Finally, if your application requires that your RTC be without power for over a month, we’d recommend using the optional battery and battery holder to extend the time that the RTC will remain active without power.

Coin Cell Battery - 12mm (CR1225)

Coin Cell Battery - 12mm (CR1225)

PRT-00337
$1.95
2
Coin Cell Battery Holder - 12mm (PTH)

Coin Cell Battery Holder - 12mm (PTH)

PRT-07948
$1.50

Suggested Reading

If you aren’t familiar with the Qwiic system, we recommend reading here for an overview.

Qwiic Connect System
Qwiic Connect System

We would also recommend taking a look at the hookup guide for the Qwiic Shield if you haven’t already. Brushing up on your skills in I2C is also recommended, as all Qwiic sensors are I2C.

How to Solder: Through-Hole Soldering

This tutorial covers everything you need to know about through-hole soldering.

I2C

An introduction to I2C, one of the main embedded communications protocols in use today.

Qwiic Shield for Arduino & Photon Hookup Guide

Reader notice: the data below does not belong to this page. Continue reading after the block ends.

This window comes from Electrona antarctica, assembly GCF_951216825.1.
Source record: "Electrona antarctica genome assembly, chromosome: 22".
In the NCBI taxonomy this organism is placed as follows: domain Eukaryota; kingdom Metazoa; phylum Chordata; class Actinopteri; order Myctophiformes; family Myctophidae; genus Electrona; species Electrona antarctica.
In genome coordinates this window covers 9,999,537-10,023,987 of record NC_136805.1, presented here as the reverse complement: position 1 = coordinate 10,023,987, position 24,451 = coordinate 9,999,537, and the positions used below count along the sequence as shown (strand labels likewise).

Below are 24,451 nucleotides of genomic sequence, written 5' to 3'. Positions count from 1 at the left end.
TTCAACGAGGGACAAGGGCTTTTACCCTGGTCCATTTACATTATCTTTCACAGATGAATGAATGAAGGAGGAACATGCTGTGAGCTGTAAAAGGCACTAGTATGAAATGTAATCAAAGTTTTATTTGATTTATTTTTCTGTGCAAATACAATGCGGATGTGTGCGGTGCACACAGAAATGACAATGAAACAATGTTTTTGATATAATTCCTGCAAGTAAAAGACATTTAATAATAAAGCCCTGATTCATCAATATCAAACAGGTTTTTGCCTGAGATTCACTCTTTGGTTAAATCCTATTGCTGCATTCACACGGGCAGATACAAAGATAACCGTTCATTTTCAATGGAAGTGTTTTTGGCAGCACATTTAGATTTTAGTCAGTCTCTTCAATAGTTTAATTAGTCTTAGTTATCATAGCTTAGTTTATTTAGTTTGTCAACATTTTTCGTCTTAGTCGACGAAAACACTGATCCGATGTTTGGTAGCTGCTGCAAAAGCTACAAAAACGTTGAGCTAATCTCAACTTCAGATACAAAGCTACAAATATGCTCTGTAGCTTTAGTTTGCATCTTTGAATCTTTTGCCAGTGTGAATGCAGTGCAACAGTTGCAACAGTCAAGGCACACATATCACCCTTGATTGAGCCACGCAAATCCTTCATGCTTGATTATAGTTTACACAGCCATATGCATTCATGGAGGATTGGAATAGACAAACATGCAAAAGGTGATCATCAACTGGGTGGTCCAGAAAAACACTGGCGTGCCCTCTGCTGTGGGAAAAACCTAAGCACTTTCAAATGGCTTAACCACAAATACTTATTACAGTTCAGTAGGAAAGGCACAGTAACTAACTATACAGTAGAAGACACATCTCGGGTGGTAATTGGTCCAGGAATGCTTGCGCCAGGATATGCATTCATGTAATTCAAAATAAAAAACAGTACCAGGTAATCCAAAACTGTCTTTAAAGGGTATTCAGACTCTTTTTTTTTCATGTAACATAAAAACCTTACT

Get started with our Qwiic ecosystem with the Qwiic shield for Arduino or Photon.

Hardware Overview

Let’s look over a few characteristics of the RV-1805 RTC so we know a bit more about how it behaves.

CharacteristicRange
Operating Voltage (Startup)1.6V - 3.6V
Operating Voltage (Timekeeping)1.5V - 3.6V
Operating Temperature-40°C - 85°C
Time Accuracy±2.0 ppm
Current Consumption22 nA (Typ.)
I2C Address0xD2

Pins

The characteristics of the available pins on the RTC are outlined in the table below.

Pin LabelPin FunctionInput/OutputNotes
3.3VPower SupplyInputShould be between 1.95 - 3.6V
GNDGroundInput0V/common voltage.
SDAI2C Data SignalBi-directionalBi-directional data line. Voltage should not exceed power supply (e.g. 3.3V).
SCLI2C Clock SignalInputMaster-controlled clock signal. Voltage should not exceed power supply (e.g. 3.3V).
PSWPower SwitchOutputPower Switch pin, digital output. Capable of switching power on an external microcontroller.
INTInterruptOutputInterrupt pin, active low, digital output. Also configurable as a square wave up to 32.768 kHz
RSTResetOutputReset pin, active low, digital output

Optional Features

The Qwiic RTC has onboard I2C pull-up resistors; if multiple sensors are connected to the bus with the pull-up resistors enabled, the parallel equivalent resistance will create too strong of a pull-up for the bus to operate correctly. As a general rule of thumb, disable all but one pair of pull-up resistors if multiple devices are connected to the bus. If you need to disconnect the pull up resistors they can be removed by removing the solder on the corresponding jumpers highlighted below.